For more than a century, the French Broad has been a river divided.
The Craggy Dam, built in 1904 just northwest of the town of Woodfin, separates an upstream network of 3,557 river miles from a downstream network of 1,458 river miles, according to the Southeast Aquatic Resources Partnership. Those figures include the length of the French Broad itself, as well as the creeks, tributaries and streams that flow into the river.
Reconnecting those networks could have big upsides, say environmentalists, who think it’s time to consider taking the structure down.
“There could be massive social and ecological benefits from removing the Craggy Dam, which would include the potential expansion of habitat for threatened endangered species, opening up increased opportunities for recreation and making sure that we’re offering opportunities of repair for the river and the community,” says Erin McCombs, conservation director for Southern Appalachia with American Rivers.
The Washington, D.C.-based nonprofit is spearheading a study, funded by the N.C. Wildlife Resources Commission, to determine whether removing the hydroelectric dam is economically feasible. The group expects the study to be completed in about a year at a cost to be determined.
In November, President Joe Biden signed into law the Infrastructure Investment and Jobs Act, which includes $800 million for dam removal. Money from that pot would be used to remove the Craggy Dam if the project is deemed feasible.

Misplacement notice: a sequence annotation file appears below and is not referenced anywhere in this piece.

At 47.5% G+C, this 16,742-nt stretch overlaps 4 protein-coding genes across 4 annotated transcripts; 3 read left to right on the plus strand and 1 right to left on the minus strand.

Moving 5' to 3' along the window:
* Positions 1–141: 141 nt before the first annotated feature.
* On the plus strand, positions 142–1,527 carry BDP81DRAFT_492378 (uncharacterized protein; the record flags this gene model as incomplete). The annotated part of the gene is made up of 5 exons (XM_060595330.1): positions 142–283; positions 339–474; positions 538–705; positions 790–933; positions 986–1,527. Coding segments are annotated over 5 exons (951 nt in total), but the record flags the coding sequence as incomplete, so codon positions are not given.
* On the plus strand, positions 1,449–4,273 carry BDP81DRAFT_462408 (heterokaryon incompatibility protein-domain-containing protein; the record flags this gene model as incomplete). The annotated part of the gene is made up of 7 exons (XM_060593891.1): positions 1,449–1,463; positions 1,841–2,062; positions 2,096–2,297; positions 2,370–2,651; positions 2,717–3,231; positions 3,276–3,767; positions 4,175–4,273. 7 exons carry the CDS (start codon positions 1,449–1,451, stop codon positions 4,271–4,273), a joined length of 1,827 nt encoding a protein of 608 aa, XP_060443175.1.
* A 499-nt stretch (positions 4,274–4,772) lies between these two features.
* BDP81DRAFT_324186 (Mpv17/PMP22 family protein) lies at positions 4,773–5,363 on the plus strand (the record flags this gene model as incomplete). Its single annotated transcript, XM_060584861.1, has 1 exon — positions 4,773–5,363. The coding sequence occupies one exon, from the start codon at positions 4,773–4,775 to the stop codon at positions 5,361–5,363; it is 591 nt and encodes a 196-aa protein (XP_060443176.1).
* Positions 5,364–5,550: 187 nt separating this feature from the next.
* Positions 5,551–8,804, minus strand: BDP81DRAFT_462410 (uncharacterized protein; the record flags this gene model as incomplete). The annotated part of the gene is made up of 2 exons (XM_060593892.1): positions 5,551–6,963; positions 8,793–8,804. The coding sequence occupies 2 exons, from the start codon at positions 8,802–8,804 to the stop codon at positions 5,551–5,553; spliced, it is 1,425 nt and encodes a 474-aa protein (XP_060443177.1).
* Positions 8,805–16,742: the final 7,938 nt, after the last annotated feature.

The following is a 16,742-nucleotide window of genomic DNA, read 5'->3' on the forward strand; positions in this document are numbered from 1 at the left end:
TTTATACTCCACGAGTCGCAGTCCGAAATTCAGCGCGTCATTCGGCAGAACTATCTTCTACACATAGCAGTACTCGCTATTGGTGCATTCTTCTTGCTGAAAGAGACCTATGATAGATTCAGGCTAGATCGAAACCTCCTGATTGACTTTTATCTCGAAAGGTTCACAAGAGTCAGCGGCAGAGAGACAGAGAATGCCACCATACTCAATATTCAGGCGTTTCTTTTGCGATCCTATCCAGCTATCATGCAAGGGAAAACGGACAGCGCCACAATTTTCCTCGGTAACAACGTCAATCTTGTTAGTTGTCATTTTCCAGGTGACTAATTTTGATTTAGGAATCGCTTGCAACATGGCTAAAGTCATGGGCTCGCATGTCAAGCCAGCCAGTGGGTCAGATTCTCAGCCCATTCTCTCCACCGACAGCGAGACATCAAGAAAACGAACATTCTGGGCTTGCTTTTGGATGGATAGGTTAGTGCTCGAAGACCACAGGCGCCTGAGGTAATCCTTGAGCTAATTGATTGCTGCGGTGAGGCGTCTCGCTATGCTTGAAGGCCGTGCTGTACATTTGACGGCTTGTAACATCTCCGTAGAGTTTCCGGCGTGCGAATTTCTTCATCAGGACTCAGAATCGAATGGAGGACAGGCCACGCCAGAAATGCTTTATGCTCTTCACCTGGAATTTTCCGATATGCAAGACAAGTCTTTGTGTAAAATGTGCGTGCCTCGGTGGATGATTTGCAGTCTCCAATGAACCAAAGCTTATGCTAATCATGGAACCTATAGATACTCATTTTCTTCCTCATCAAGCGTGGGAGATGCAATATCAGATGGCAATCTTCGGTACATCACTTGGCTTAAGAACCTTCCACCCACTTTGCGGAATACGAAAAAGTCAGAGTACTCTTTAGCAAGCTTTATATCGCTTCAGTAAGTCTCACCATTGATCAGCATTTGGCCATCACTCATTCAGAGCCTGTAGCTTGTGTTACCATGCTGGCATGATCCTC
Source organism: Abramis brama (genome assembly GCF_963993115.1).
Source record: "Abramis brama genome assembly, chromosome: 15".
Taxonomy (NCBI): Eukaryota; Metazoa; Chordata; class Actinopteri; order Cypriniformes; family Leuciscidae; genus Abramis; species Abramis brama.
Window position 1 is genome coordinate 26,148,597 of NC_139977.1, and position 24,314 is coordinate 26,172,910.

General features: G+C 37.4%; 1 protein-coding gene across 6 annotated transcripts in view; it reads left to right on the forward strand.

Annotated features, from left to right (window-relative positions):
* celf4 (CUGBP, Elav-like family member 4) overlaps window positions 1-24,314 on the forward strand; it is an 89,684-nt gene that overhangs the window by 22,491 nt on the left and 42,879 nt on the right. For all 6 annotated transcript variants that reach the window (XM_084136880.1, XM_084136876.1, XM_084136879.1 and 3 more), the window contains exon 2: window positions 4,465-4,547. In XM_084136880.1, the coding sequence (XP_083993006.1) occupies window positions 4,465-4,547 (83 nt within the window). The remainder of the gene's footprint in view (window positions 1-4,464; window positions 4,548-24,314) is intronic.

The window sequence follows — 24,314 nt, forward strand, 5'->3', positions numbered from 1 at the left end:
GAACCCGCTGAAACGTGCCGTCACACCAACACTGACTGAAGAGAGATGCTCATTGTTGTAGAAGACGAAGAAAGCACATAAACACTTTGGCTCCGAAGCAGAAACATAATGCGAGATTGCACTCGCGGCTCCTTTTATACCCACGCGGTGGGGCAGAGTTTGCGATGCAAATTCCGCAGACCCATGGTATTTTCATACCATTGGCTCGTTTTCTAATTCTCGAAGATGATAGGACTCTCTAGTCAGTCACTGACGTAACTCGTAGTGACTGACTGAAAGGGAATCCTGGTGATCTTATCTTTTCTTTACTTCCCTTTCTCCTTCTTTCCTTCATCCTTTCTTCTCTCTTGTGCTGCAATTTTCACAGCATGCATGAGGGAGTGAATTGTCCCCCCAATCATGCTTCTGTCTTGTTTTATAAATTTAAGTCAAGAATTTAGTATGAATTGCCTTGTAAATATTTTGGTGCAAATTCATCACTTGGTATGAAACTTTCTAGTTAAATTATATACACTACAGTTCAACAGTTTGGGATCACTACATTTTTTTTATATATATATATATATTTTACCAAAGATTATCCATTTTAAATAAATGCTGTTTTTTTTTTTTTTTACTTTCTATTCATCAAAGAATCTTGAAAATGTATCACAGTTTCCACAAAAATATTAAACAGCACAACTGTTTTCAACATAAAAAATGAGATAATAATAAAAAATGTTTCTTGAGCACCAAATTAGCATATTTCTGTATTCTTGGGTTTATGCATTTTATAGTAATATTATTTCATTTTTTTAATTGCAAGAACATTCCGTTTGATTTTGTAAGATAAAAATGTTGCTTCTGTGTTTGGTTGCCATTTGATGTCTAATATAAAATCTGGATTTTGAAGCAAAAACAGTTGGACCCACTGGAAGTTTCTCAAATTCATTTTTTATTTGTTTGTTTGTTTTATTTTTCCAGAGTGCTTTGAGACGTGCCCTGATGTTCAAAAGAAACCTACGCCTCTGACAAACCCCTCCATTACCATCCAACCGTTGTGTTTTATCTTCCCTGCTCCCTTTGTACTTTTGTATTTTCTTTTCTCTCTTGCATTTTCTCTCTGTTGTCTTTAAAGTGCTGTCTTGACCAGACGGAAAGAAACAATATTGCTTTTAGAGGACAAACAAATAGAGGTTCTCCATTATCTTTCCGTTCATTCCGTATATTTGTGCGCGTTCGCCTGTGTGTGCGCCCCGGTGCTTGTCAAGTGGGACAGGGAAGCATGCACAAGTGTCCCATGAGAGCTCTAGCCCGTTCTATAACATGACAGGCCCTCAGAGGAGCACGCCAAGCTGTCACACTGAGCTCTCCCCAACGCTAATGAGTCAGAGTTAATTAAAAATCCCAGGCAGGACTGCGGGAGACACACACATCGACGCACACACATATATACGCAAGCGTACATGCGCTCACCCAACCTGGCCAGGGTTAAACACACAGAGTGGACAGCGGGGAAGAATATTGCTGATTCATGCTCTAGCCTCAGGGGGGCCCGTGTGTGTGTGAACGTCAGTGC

“Because of this once-in-a-generation funding opportunity, we’re taking a look at some dams that haven’t really been feasible from a financial standpoint in the past,” McCombs says.
But officials with the county’s Metropolitan Sewerage District, which owns the dam, are taking a wait-and-see approach. “Nothing has happened on [American Rivers’] end yet, so there is nothing really to discuss,” says Tom Hartye, MSD’s general manager.
He points out that the dam provides power for the district’s wastewater treatment plant, saving customers about $300,000 to 500,000 annually and reducing the plant’s carbon footprint by roughly half.
“Their study of costs/benefits of dam removal will have to clear a high bar to even be considered,” he says.
The life aquatic
Asheville-based Gail Lazaras, associate director of conservation for American Rivers, says removing the 13-foot high low-head dam could improve the area’s ecological health. “It can be huge for aquatic connectivity, habitat, movement of species, resilience of species.”
The Appalachian elktoe, a freshwater mussel that has been on the federal endangered species list since 1994, has returned to the French Broad River in recent years after being absent for decades. Because mussels are sensitive to water pollution, wildlife experts say the return indicates the water quality of the river is improving. Dam removal might help bolster that success by allowing freer movement of fish, which serve as hosts for mussel larvae.
“There is that tight connection between mussels and fish,” McCombs says. “When you remove a dam, you can restore connectivity that can benefit both. We may be able to support this population that’s doing better than some of the other populations in the region.”
Dam removal also could open the whole section of the river to recreation, says Hartwell Carson, French Broad riverkeeper for Asheville-based nonprofit MountainTrue.